One of the nation’s largest doctors’ lobbies has retracted its opposition to assisted suicide.
Delegates from the American Academy of Family Physicians, which represents more than 130,000 doctors nationwide, voted to change the group’s stance to “engaged neutrality” on the question of whether physicians should be able to prescribe lethal medications to patients. The resolution was reached at the organization’s Congress of Delegates held last week in New Orleans. AAFP president Michael Munger said in a statement posted to the group’s website that the resolution was designed to help doctors care for their patients.
“Through our ongoing and continuous relationship with our patients, family physicians are well-positioned to counsel patients on end-of-life care, and we are engaged in creating change in the best interest of our patients,” Dr. Munger said.
The resolution goes further than reversing the group’s longstanding opposition. It also seeks to eliminate the phrase “assisted suicide” and replace it with “medical aid in dying,” the preferred term used by supporters of the practice. It also encourages AAFP to woo other physician groups to reverse their opposition. AAFP will seek to convince the national American Medical Association, the largest health care group in the country, to ditch its opposition to assisted suicide and embrace a neutral position—a move that several health care chapters have done at the state level.
“The action taken [on Oct. 9] allows the AAFP to advocate for engaged neutrality on this subject at future AMA House of Delegates meetings,” Munger said.
Supporters of assisted suicide praised AAFP for becoming one of the largest medical groups to change course on the controversial legalization measures—which lawmakers have largely rejected in bipartisan fashion in statehouses ranging from heavily Republican Utah to Democratic Massachusetts.
Dr. David Grube, a former AAFP delegate who now works as national medical director of the pro-assisted suicide Compassion & Choices, said the group’s stance is a welcome step to convincing the AMA to follow suit.
“I am proud that the organization has adopted a position of engaged neutrality to ensure its members can advise terminally ill patients about all end-of-life care options and provide them,” he said in a release. “I believe many AMA constituent societies will follow suit, so it is only a matter of time before the AMA does as well.”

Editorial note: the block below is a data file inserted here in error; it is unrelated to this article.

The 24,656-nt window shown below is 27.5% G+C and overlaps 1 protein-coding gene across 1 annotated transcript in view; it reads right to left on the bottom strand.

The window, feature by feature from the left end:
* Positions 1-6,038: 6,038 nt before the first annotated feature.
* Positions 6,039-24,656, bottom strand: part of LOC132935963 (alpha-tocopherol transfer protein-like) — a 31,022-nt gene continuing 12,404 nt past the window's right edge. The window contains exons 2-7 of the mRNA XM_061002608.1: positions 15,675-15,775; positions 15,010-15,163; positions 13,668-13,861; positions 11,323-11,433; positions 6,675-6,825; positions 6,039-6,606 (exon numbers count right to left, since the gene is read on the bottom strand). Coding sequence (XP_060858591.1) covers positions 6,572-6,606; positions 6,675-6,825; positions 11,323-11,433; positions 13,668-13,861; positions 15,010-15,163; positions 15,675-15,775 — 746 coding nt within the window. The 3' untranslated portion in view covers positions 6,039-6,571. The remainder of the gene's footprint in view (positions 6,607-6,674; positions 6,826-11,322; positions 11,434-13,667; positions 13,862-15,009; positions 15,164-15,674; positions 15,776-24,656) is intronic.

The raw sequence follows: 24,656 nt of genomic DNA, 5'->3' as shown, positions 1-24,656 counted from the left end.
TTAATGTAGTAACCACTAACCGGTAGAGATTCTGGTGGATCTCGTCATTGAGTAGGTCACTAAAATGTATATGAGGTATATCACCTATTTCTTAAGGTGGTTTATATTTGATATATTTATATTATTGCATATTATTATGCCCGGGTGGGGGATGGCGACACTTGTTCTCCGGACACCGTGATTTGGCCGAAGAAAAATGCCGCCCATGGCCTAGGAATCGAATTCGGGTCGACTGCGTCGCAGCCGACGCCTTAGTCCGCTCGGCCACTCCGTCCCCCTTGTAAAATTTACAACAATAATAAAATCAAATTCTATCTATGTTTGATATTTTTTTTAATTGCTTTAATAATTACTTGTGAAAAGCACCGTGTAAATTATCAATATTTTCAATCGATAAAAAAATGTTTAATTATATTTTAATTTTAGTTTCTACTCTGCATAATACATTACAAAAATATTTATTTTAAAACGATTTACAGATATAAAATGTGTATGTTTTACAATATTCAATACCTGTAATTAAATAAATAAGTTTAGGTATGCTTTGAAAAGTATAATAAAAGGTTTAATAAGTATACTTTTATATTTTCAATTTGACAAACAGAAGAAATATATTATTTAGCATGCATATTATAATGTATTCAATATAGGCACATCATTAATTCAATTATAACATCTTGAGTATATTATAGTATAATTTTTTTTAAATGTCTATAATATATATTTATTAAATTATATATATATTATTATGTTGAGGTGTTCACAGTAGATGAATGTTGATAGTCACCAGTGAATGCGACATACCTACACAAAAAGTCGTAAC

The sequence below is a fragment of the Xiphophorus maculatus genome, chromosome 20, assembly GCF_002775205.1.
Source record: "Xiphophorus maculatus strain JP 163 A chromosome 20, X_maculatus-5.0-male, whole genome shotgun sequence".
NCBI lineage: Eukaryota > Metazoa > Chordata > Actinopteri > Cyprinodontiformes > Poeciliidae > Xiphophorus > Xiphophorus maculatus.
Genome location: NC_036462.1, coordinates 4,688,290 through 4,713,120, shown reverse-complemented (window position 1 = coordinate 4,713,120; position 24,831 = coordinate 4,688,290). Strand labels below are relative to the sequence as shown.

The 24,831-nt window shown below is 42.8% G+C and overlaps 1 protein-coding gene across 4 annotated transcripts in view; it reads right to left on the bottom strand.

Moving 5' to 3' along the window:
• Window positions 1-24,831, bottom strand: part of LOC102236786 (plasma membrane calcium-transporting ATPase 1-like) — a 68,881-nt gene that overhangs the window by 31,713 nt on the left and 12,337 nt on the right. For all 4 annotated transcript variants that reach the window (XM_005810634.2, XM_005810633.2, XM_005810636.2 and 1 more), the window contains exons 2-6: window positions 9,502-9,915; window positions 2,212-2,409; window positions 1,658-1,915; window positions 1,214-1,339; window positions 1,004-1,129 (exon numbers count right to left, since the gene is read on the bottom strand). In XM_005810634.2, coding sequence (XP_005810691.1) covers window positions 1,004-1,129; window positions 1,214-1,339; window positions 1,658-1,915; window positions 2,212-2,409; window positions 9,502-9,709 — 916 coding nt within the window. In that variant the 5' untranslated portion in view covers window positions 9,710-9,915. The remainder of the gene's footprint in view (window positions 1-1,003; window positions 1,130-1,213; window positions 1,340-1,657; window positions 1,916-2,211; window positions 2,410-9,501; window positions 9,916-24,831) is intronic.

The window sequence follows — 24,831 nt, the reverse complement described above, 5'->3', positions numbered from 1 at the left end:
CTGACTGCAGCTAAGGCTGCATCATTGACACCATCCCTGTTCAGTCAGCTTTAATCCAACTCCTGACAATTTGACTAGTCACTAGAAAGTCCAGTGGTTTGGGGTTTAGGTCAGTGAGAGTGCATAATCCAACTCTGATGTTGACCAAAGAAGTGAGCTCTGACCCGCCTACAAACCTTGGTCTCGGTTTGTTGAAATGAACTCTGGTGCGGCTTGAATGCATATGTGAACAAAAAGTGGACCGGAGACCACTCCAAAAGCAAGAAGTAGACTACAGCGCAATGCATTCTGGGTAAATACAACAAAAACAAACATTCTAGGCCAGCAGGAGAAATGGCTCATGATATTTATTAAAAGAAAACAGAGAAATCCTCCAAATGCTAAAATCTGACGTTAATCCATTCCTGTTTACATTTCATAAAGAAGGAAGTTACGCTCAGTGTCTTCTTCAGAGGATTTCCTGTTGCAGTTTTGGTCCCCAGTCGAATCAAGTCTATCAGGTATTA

Opponents to assisted suicide criticized AAFP for the delegates’ decision. Matthew Valliere, president of the Patients Rights Action Fund, called the move to neutrality as synonymous with approval, which could prove “dangerous and irresponsible” for patients.
“This policy puts people with terminal illness, advanced age, disabilities, and economic disadvantage at risk for harm, abuse, and coercion. Patients deserve real medical care, not the ever cheap and easy assisted suicide,” Valliere said in a statement (emphasis in the original). He predicted it would threaten “the integrity of the patient-physician relationship,” rather than help AAFP members support those under their care.
Terry Schilling, executive director of the American Principles Project, called neutrality “disappointing and frightening.” He urged AAFP to return to its roots as caregivers and embrace the larger medical establishment, which maintains opposition. The momentum of the debate could easily “corrupt these scientific institutions” beyond neutrality into “mandated acceptance” if groups lift their committed opposition.
“This practice goes against the very essence of what doctors are supposed to be—turning them from healers into killers—and it is an affront to the human dignity of patients, implying that they would be better off dying than struggling to live,” Schilling said. “For vulnerable Americans whose lives would be imperiled by the widespread adoption of assisted suicide, this development can only be seen as a dangerous step in the wrong direction.”
Advocates for assisted suicide have seen movement at the institutional level at the AMA. A majority of the AMA delegates voted in June to revisit assisted suicide even after a study committee of doctors endorsed maintaining the existing ban in its Code of Ethics.
The AMA did not respond to a request for comment.